General remark

Eurofinas fully supports measures to encourage creditors to exercise reasonable forbearance before foreclosure proceedings are initiated. In addition to these particular obligations for creditors, we feel that the Guidelines should also include a requirement setting out the borrower’s obligation to cooperate with the creditor.
As a general remark, we would find it helpful if the Guidelines further clarify the concept of “payment difficulties”. It is currently not clear to us whether such difficulties relate to a certain credit agreement or to payment difficulties in general.

Specific remarks

Guideline 2: Engagement with the consumer

(2.2) This Guideline may prove problematic in case the consumer may not want to cooperate with the creditor. We therefore suggest the following wording “When the consumer goes into payment difficulties, the creditor should take reasonable steps to work with the consumer to establish why difficulties have arisen”. As an alternative, other means such as phone calls or web communication should be considered as valid.

The reference to data protection legislation in this guideline gives the impression that consent is always necessary, even, for example, in the case of an intermediary communicating payment default information to credit bureaux. It should be clarified that the reference to consent relates to personal information such as the causes of default.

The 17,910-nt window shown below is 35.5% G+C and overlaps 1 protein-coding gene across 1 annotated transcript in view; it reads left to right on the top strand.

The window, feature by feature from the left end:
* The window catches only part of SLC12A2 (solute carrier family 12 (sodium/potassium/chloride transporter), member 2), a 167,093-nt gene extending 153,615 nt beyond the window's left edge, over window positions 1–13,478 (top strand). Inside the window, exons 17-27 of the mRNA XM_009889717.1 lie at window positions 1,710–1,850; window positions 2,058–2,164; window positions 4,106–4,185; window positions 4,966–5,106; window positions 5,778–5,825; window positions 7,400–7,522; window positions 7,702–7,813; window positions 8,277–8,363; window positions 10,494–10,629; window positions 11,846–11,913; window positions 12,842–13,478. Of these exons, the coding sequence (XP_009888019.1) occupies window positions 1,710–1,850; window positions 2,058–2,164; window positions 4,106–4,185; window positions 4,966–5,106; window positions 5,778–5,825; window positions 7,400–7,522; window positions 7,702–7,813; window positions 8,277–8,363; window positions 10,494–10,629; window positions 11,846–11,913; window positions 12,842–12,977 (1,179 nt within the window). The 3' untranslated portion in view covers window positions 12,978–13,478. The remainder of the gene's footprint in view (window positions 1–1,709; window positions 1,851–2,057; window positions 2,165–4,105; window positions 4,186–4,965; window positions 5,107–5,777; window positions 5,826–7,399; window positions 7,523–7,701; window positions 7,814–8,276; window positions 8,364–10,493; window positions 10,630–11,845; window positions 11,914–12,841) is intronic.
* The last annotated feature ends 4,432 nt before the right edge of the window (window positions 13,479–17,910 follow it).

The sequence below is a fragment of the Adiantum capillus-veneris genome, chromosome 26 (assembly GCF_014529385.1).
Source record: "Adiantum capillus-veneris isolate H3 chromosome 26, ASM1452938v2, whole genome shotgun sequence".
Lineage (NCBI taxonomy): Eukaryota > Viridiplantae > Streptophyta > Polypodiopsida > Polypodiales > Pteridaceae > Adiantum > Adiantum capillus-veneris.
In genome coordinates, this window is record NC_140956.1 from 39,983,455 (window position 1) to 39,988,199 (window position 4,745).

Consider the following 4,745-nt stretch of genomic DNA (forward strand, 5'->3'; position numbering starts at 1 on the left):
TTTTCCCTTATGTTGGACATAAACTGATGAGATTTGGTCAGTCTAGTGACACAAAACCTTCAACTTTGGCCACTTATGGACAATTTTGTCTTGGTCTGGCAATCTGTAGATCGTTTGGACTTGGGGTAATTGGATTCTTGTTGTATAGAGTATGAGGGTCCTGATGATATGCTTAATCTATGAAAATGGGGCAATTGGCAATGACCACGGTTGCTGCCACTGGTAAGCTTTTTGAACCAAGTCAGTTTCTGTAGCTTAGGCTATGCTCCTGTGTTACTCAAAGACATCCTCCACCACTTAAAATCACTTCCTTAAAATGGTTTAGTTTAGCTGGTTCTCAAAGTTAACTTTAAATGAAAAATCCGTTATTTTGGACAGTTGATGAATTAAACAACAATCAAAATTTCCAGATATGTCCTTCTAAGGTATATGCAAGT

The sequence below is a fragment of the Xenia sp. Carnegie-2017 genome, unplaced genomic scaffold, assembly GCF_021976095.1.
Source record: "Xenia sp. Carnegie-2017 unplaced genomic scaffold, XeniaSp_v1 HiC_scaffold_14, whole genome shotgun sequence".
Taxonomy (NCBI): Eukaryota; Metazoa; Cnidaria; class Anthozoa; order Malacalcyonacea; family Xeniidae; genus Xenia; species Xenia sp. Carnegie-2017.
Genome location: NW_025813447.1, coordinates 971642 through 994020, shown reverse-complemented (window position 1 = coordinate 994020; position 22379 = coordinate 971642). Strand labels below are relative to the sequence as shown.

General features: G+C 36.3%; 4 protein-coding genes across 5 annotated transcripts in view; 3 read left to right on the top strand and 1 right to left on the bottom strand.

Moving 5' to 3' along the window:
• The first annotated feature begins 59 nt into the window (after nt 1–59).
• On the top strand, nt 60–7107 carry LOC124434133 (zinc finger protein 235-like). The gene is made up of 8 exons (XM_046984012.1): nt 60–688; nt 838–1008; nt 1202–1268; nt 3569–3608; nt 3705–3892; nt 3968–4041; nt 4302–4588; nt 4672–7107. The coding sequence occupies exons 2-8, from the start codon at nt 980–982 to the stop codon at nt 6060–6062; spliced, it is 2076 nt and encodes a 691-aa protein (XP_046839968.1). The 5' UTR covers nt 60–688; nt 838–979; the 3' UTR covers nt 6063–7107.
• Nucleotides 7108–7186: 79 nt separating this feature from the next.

Guideline 3: Provision of information and assistance to the consumer

(3.1-3) Eurofinas would like to point out that this Guideline introduces additional requirements to article 28 of the MCD. In principle, we fully support the provision of information on the consequences of payment difficulties and resolutions. However, we also emphasise that personal information may also commonly be disclosed by third parties, such as charity organisations which may be able to offer advice on debt management.

(3.4) We would find it helpful if this Guideline is more specific as to the actual signposting needed for consumers in difficulty (e.g. debt advice agencies rather than general schemes to encourage house buyers).

Guideline 4: Resolution process

(4.1) Outside the judicial framework, concessions given to consumers are at the entire discretion of lending institutions. We believe that this Guideline suggests otherwise.

It should clearly be stated that the concessions mentioned are only examples and that when forbearance is judged to be inappropriate/has been exhausted, the creditor has the right to foreclose.

Guideline 5: Documentation of dealings with the consumer and retention of records

(5.1) This guideline goes further than the requirements laid down in article 28 of the MCD, while such stricter requirements are not necessary to achieve the objective of article 28 MCD. Furthermore, Eurofinas points out that EBA’s proposal may not be consistent with “level 1” regulation.
Nadia Hazeveld